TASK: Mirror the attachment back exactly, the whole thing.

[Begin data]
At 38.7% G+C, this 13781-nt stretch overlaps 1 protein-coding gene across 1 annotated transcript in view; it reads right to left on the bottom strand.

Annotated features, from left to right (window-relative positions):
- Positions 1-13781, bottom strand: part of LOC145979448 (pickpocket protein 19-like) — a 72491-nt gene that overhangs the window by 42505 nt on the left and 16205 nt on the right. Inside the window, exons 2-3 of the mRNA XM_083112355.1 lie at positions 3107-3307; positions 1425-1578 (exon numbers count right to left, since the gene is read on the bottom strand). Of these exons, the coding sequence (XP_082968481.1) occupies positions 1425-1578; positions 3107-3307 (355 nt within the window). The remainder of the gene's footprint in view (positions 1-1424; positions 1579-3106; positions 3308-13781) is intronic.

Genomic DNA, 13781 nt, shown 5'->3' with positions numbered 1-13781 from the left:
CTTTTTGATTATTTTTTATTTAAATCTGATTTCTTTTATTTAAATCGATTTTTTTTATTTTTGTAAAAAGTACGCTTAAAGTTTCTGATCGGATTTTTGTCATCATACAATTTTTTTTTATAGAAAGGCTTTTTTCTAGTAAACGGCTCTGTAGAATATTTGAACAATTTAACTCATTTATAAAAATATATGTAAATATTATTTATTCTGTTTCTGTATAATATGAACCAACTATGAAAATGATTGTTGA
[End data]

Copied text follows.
At 38.7% G+C, this 13781-nt stretch overlaps 1 protein-coding gene across 1 annotated transcript in view; it reads right to left on the bottom strand.

Annotated features, from left to right (window-relative positions):
- Positions 1-13781, bottom strand: part of LOC145979448 (pickpocket protein 19-like) — a 72491-nt gene that overhangs the window by 42505 nt on the left and 16205 nt on the right. Inside the window, exons 2-3 of the mRNA XM_083112355.1 lie at positions 3107-3307; positions 1425-1578 (exon numbers count right to left, since the gene is read on the bottom strand). Of these exons, the coding sequence (XP_082968481.1) occupies positions 1425-1578; positions 3107-3307 (355 nt within the window). The remainder of the gene's footprint in view (positions 1-1424; positions 1579-3106; positions 3308-13781) is intronic.

Genomic DNA, 13781 nt, shown 5'->3' with positions numbered 1-13781 from the left:
CTTTTTGATTATTTTTTATTTAAATCTGATTTCTTTTATTTAAATCGATTTTTTTTATTTTTGTAAAAAGTACGCTTAAAGTTTCTGATCGGATTTTTGTCATCATACAATTTTTTTTTATAGAAAGGCTTTTTTCTAGTAAACGGCTCTGTAGAATATTTGAACAATTTAACTCATTTATAAAAATATATGTAAATATTATTTATTCTGTTTCTGTATAATATGAACCAACTATGAAAATGATTGTTGA